Because we can’t take our Early Learning Nation Studio on the road during this time, stay tuned as ELN recaps Top Takeaways from important conversations, town halls, webinars and virtual events from the Early Learning field. And visit our Early Learning Nation channel on YouTube for interviews with leaders from education, child development, business, politics and more.
On May 18, Capita, a creative think tank, hosted writer and researcher Tim Gill for a conversation about how child-friendly planning and design can save cities that are often noisy, air-polluted, dominated by cars and devoid of nature. Gill shared evidence found in his new book Urban Playground: How Child-Friendly Planning and Design Can Save Cities, which reveals how seeing cities through the eyes of children strengthens the case for design, planning and transportation policies that work for people of all ages—and the planet.
Read more about Tim Gill and his research here.
Below are our top five takeaways from the presentation.1. Roads come with repercussions. Road danger is an adverse feature of the current built environment. Worldwide, it is the leading cause of death for 5-29-year-olds. “We know far too many children are dying and being permanently disabled because of the threat from traffic,” Gill said. In the U.S., one in four accidental deaths of children under the age of 13 are on roads. Air pollution from traffic adds to the problem. Poor and marginalized groups are most affected by these dangers. Child-friendly city planning is a tool to use in direct response to this issue.
2. Safe roaming ranges are shrinking. Think back to your childhood and the distance from home you were allowed to go all on your own. That distance has gotten smaller over generations. Gill refers to the shrinking horizons of childhood as one of the most profound and under-explored changes in childrens’ lives.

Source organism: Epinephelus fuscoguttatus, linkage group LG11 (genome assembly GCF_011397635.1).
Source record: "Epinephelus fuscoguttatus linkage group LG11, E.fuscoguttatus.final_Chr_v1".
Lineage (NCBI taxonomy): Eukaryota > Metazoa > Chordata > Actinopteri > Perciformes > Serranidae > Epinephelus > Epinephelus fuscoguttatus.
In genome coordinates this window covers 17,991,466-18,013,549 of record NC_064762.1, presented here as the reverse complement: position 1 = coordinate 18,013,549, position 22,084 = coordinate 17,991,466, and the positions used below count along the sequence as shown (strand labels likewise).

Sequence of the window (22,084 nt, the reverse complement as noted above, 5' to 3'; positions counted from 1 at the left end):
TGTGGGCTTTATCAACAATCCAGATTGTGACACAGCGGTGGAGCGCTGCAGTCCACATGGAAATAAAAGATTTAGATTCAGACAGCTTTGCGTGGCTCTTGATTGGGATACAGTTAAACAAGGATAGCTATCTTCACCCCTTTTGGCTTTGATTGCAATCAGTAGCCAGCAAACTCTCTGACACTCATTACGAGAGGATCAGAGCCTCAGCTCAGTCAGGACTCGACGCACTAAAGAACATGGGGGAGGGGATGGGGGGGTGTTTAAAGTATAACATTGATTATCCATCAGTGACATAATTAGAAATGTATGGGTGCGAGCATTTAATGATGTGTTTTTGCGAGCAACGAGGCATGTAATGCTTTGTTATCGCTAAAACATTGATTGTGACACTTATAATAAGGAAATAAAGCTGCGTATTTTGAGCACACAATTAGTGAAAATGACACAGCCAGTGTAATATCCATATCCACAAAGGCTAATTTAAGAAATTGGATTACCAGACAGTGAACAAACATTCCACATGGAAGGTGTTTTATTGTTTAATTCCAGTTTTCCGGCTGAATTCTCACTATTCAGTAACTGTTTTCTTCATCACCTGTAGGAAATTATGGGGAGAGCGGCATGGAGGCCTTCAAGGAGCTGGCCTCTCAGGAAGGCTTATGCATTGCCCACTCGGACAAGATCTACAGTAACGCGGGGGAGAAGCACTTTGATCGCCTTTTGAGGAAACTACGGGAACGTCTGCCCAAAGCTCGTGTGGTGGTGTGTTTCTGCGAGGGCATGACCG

“The offer we make to children today in terms of meeting that appetite for adventure and exploration is a ‘play reservation’ model,” Gill said, and we see it in gated parks and playgrounds everywhere in cities. “It’s a fundamentally flawed way of creating and incorporating space in neighborhoods for children.”
3. The importance of the public realm. Instead of play reservations, cities and communities should focus on developing three pillars that provide for more child- and family-friendly neighborhoods.
Housing suitable for families
Services such as schools, child care and health services
“It is only when children step out beyond their homes, school and institutions in their lives that they fully claim their rights as citizens,” Gill said, “It is in these spaces that you get the strongest insights into how society treats and sees children.”
When measuring the success of spaces in the public realm, mobility and things to do are the most important dimensions to consider. “One of the best ways to improve the access to play for young children is to improve the mobility of their caregivers,” Gill said. The presence of local and accessible playgrounds, nature, sports, leisure and other facilities are key to making neighborhoods more child- and family-friendly.
4. Small affordances go a long way. As KaBOOM’s Play Everywhere initiative illustrates, not much equipment is needed for beneficial playtime. Gill agrees that healthy built environments only need to incorporate affordances. “An affordance is a physical feature in the environment that makes an invitation,” Gill explained, “You realize that there are many features in the environment that can offer children play stimuli.”
Things like slopes, ditches and stepping stones are small and effective interventions. “It is through playing that children gain a sense of their own capacities and of themselves as people who have some say over their lives,” Gill explained. It aids in development of executive function, self-efficacy, skills to navigate social situations and more.
5. Community participation is paramount. Municipalities must engage children and marginalized communities in conversations about change that directly impacts their livelihood. While the wants and needs of kids as it relates to exploration and environment are well documented, very little has been done to implement their desires. “Bringing children’s voices into the process helps to raise aspirations and combat some of the resistance and vested interests that would otherwise dominate the conversations.”
Getting the input of marginalized groups mitigates much of the inequity we see across municipalities today. Gill said to avoid the kind of redevelopment and rampant gentrification seen today, “Programs need to proactively bake in a focus on equity to support marginalized communities to get involved.”
👉 Read more: Tackling the Play Deficit
Early Learning Nation columnist Mark Swartz writes for and about nonprofit organizations. Author of the children's books Werner Herzog Eats His Shoe, Lost Flamingo, Magpie Bridge and The Giant of the Flood as well as a few novels, he lives in Takoma Park, MD, with his wife and two children.